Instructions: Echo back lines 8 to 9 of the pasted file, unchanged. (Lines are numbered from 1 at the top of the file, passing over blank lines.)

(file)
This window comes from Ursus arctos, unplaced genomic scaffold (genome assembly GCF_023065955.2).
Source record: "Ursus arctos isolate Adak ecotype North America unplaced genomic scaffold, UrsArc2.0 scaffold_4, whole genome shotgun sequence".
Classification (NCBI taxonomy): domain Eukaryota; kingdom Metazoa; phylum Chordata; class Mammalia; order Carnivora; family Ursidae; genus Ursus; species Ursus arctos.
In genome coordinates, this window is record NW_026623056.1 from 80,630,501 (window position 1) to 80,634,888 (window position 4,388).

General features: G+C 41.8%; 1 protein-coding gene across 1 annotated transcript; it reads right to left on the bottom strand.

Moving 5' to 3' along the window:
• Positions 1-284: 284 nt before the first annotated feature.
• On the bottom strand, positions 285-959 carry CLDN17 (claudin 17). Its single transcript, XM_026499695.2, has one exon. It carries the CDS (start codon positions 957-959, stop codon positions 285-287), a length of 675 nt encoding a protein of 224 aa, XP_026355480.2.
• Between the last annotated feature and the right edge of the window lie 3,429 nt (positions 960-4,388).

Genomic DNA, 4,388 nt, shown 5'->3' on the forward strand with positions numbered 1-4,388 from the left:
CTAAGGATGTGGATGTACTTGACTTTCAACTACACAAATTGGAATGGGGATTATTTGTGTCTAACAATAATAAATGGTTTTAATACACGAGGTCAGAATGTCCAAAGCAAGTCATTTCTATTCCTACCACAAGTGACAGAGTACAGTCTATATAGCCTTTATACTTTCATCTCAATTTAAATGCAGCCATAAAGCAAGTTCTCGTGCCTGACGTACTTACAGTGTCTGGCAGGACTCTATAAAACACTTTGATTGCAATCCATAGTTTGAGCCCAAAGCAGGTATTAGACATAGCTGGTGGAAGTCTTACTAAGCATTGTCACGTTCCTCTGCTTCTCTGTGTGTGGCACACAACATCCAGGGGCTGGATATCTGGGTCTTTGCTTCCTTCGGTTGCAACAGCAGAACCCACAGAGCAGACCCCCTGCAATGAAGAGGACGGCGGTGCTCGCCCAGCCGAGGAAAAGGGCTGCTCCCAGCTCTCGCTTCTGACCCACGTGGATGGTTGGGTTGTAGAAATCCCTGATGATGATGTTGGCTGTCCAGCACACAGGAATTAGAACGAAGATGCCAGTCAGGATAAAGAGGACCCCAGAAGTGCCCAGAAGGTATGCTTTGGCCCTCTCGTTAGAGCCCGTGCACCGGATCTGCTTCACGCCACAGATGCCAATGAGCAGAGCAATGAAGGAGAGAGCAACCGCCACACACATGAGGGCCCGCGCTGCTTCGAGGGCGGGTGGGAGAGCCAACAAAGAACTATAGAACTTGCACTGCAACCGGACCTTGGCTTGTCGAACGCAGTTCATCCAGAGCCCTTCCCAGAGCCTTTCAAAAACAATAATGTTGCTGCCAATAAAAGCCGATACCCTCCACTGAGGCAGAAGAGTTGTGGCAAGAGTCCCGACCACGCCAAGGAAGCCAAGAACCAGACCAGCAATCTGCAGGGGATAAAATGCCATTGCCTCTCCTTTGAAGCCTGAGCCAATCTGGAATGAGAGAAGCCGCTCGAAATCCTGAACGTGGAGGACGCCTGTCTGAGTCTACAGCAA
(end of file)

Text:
• On the bottom strand, positions 285-959 carry CLDN17 (claudin 17). Its single transcript, XM_026499695.2, has one exon. It carries the CDS (start codon positions 957-959, stop codon positions 285-287), a length of 675 nt encoding a protein of 224 aa, XP_026355480.2.
• Between the last annotated feature and the right edge of the window lie 3,429 nt (positions 960-4,388).